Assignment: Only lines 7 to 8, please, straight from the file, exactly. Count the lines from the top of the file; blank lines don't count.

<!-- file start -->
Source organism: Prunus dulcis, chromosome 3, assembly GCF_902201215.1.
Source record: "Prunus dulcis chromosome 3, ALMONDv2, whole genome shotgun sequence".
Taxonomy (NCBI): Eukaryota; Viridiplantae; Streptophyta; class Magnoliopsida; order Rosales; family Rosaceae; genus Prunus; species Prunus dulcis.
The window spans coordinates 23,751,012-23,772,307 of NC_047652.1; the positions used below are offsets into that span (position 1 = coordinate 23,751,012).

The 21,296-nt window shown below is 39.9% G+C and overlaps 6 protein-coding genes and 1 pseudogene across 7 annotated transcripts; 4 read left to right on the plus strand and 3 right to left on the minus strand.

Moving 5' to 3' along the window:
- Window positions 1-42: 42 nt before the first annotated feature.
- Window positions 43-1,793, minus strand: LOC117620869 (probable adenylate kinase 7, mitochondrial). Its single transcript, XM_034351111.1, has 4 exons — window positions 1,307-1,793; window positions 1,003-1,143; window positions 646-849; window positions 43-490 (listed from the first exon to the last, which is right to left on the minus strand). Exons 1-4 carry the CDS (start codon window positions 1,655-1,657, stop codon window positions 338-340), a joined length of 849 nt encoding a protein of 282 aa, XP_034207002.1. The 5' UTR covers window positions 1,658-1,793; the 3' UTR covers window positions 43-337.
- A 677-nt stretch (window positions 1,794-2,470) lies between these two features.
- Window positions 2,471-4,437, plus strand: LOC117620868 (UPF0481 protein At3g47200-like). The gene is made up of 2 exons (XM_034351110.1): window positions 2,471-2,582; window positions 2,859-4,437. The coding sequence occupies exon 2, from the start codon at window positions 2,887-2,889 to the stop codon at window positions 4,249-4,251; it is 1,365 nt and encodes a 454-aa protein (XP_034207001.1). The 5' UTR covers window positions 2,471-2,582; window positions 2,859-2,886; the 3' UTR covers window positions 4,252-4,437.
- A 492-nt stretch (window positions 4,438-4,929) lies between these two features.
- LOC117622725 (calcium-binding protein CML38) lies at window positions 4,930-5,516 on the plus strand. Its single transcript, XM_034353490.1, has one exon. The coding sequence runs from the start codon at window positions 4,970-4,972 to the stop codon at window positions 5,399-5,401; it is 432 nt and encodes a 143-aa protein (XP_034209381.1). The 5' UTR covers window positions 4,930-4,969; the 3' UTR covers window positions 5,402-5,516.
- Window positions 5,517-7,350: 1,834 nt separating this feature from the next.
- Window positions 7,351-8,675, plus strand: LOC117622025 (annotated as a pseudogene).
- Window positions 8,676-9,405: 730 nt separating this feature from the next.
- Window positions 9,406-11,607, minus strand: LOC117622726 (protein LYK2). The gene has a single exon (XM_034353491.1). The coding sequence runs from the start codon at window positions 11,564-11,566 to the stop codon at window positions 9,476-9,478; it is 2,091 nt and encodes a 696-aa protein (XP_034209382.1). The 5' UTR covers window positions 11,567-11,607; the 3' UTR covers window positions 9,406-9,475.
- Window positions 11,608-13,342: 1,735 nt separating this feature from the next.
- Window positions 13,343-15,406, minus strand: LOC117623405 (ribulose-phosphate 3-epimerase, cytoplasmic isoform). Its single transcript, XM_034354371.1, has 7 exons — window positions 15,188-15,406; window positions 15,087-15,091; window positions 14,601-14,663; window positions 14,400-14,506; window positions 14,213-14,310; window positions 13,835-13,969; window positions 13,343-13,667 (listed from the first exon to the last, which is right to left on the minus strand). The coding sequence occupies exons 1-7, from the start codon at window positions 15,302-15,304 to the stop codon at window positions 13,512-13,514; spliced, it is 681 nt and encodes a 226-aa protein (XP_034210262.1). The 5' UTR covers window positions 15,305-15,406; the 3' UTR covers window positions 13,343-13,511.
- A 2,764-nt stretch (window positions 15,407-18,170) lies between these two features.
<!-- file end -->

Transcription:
- Window positions 1-42: 42 nt before the first annotated feature.
- Window positions 43-1,793, minus strand: LOC117620869 (probable adenylate kinase 7, mitochondrial). Its single transcript, XM_034351111.1, has 4 exons — window positions 1,307-1,793; window positions 1,003-1,143; window positions 646-849; window positions 43-490 (listed from the first exon to the last, which is right to left on the minus strand). Exons 1-4 carry the CDS (start codon window positions 1,655-1,657, stop codon window positions 338-340), a joined length of 849 nt encoding a protein of 282 aa, XP_034207002.1. The 5' UTR covers window positions 1,658-1,793; the 3' UTR covers window positions 43-337.